Trying Again

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By Kelsey Ognibene

I, like many eating disorder sufferers, am a chronic perfectionist. Growing up, I always wanted the best grades, to win the most awards, and to be everyone’s favorite student. As an adult, these urges are still there: be the best employee, the most liked by the boss, have the most friends. This constant strive toward the unattainable, to be perfect in all aspects of life, is something that I know, logically, is impossible. And yet, I still strive toward it, and it in part fueled my eating disorder.

Recovering from an eating disorder is not perfect. There are no clean parts of it—it is all messy, time consuming, difficult, emotional work, and none of that is part of anyone’s five-year plan. When I left treatment, though, that perfectionist mentality manifested itself again, this time about my recovery: You can be that person that never relapses. You can do recovery perfectly from now on, never needing help again. I told myself these lies for weeks, until I realized that I was wrong.

I, and many others, wrongly assumed that once you leave a treatment center, that’s it. You have all the coping skills you’ll need, you’ve dealt with all the emotional work that needs dealt with, and you will reintegrate into society seamlessly. I realized, of course, that I was wrong pretty quickly. Leaving the relative comfort and controlled environment of a treatment center is terrifying, and realizing that decisions that were once made for you and were not options are now your decisions to make is harrowing. As soon as you leave the center, everything is essentially exactly as it was before—except for you.

I had to understand that perfection in recovery, just like perfection in life, does not exist. I had to relearn how to make food choices, and how to do so in a way that seemed healthier and also like a normal part of life. I had to realize that no recovery is perfect and that no one never has another eating disorder thought ever again. There have been numerous periods of relapse, ruining my image of “perfection” that I assumed would be my life post-eating disorder center.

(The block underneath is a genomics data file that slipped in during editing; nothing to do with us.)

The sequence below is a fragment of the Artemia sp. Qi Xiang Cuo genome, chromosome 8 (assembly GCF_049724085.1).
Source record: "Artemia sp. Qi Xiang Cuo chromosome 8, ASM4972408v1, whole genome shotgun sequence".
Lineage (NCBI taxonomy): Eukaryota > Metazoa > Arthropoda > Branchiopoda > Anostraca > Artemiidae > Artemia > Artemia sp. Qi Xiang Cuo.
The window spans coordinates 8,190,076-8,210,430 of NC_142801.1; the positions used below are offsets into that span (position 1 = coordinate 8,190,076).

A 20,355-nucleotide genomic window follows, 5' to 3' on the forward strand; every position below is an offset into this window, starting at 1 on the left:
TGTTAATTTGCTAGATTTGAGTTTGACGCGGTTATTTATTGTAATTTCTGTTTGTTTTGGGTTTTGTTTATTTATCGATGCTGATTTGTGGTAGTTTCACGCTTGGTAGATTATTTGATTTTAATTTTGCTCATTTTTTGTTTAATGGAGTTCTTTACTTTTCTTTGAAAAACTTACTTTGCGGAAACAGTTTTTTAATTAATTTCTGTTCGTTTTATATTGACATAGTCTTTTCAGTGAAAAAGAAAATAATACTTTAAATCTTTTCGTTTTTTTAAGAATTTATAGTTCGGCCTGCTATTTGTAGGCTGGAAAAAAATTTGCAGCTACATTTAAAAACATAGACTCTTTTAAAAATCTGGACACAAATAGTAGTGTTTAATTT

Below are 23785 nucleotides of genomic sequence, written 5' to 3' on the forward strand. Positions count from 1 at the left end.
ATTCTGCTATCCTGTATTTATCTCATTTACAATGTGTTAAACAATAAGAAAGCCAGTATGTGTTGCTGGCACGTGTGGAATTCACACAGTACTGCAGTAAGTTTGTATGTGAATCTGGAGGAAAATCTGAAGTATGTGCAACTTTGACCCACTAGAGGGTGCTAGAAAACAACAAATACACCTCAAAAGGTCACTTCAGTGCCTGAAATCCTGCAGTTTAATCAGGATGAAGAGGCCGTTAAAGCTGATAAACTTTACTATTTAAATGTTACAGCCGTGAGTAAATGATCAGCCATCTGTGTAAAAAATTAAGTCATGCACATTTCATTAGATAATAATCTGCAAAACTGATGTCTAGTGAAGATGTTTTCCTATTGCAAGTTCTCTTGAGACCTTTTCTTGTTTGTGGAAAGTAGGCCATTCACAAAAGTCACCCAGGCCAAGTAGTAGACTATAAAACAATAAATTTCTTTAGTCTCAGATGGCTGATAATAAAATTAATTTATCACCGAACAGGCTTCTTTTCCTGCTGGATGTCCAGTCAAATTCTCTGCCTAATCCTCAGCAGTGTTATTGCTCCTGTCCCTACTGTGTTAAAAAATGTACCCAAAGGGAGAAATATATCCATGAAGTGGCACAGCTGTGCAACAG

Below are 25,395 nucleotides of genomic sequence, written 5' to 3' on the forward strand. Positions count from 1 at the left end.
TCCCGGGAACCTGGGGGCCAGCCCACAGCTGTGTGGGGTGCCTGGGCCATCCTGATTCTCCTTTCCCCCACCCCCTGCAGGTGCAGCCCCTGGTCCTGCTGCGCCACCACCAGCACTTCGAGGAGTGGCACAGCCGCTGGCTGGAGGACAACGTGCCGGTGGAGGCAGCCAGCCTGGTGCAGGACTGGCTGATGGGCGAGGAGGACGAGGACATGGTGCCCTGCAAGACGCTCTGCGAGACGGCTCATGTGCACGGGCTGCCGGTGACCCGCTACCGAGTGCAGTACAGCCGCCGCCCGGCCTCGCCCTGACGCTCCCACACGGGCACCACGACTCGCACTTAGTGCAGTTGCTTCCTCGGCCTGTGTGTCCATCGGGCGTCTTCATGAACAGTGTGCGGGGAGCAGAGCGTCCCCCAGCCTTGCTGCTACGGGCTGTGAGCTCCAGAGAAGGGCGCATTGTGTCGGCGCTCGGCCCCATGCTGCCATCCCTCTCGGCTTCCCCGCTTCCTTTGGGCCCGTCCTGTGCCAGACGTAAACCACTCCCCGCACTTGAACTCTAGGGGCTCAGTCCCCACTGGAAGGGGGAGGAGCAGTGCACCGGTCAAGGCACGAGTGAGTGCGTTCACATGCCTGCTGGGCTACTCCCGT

It has been two years this month since I entered residential treatment. During that time, I have worked to lose the attitude that perfection is possible and have tried to realize that all of the messiness and ups and downs of eating disorder recovery are what makes it so difficult and so rewarding. If recovery was perfect, why would we do it? Why fight for something that you don’t have to work for and that doesn’t make you better?

board-786119_640There are days that I wish I could go back to believing I have the power and control to make my life perfect and my eating disorder tells me often that life was better that way. But then I look at my life now, a life where I accept that I have flaws, and that everyone does. Today I live a life where I live authentically, tell people when I need help, and allow myself to be told when I need improvement. It is not an easier life in that respect, but it is a real life and one that I wouldn’t trade.

Your eating disorder lies to you constantly. You cannot be perfect, and you cannot control everything in your life. What you can do, though, is learn to accept yourself just as you are now, not at a magical weight that you think will make things perfect. Life is so much better when we give up the illusion of perfection—breaking free from the eating disorder is the first step in a long journey, one that ends with acceptance, self-love, and a love of flaws. We are not perfect—but if we strive to love ourselves, our life can become somewhat more rewarding and happier, the goal that perfection and control can never give us.


About the Author: IMG_4353Kelsey Ognibene is a social worker living in New Orleans, Louisiana who graduated with her masters in social work in 2016. She received a Project HEAL grant in 2015 and has been working to help others with addictions and mental health issues since. She also has a dog, Daisy, who is a pretty cool canine. Follow her on Twitter.

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